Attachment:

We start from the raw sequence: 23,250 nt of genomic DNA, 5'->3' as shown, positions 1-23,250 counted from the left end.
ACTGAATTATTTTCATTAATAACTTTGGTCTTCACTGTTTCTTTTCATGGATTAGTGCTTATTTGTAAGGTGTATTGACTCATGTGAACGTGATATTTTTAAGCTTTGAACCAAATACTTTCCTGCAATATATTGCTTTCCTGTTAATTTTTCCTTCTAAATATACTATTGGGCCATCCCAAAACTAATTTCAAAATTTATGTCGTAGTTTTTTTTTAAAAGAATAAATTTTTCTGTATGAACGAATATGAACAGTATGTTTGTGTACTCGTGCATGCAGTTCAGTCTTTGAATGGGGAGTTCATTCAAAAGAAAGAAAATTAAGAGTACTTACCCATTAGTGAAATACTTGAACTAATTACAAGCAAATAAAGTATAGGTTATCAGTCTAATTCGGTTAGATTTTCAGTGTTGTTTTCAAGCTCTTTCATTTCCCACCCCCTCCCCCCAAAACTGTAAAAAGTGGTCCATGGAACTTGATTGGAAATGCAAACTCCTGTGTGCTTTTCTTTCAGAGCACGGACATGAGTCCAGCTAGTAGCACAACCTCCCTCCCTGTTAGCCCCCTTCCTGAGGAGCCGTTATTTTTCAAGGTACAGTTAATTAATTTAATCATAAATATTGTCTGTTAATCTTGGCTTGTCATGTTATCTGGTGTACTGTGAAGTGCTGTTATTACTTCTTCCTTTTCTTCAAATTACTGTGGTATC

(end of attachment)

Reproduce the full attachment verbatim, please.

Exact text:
We start from the raw sequence: 23,250 nt of genomic DNA, 5'->3' as shown, positions 1-23,250 counted from the left end.
ACTGAATTATTTTCATTAATAACTTTGGTCTTCACTGTTTCTTTTCATGGATTAGTGCTTATTTGTAAGGTGTATTGACTCATGTGAACGTGATATTTTTAAGCTTTGAACCAAATACTTTCCTGCAATATATTGCTTTCCTGTTAATTTTTCCTTCTAAATATACTATTGGGCCATCCCAAAACTAATTTCAAAATTTATGTCGTAGTTTTTTTTTAAAAGAATAAATTTTTCTGTATGAACGAATATGAACAGTATGTTTGTGTACTCGTGCATGCAGTTCAGTCTTTGAATGGGGAGTTCATTCAAAAGAAAGAAAATTAAGAGTACTTACCCATTAGTGAAATACTTGAACTAATTACAAGCAAATAAAGTATAGGTTATCAGTCTAATTCGGTTAGATTTTCAGTGTTGTTTTCAAGCTCTTTCATTTCCCACCCCCTCCCCCCAAAACTGTAAAAAGTGGTCCATGGAACTTGATTGGAAATGCAAACTCCTGTGTGCTTTTCTTTCAGAGCACGGACATGAGTCCAGCTAGTAGCACAACCTCCCTCCCTGTTAGCCCCCTTCCTGAGGAGCCGTTATTTTTCAAGGTACAGTTAATTAATTTAATCATAAATATTGTCTGTTAATCTTGGCTTGTCATGTTATCTGGTGTACTGTGAAGTGCTGTTATTACTTCTTCCTTTTCTTCAAATTACTGTGGTATC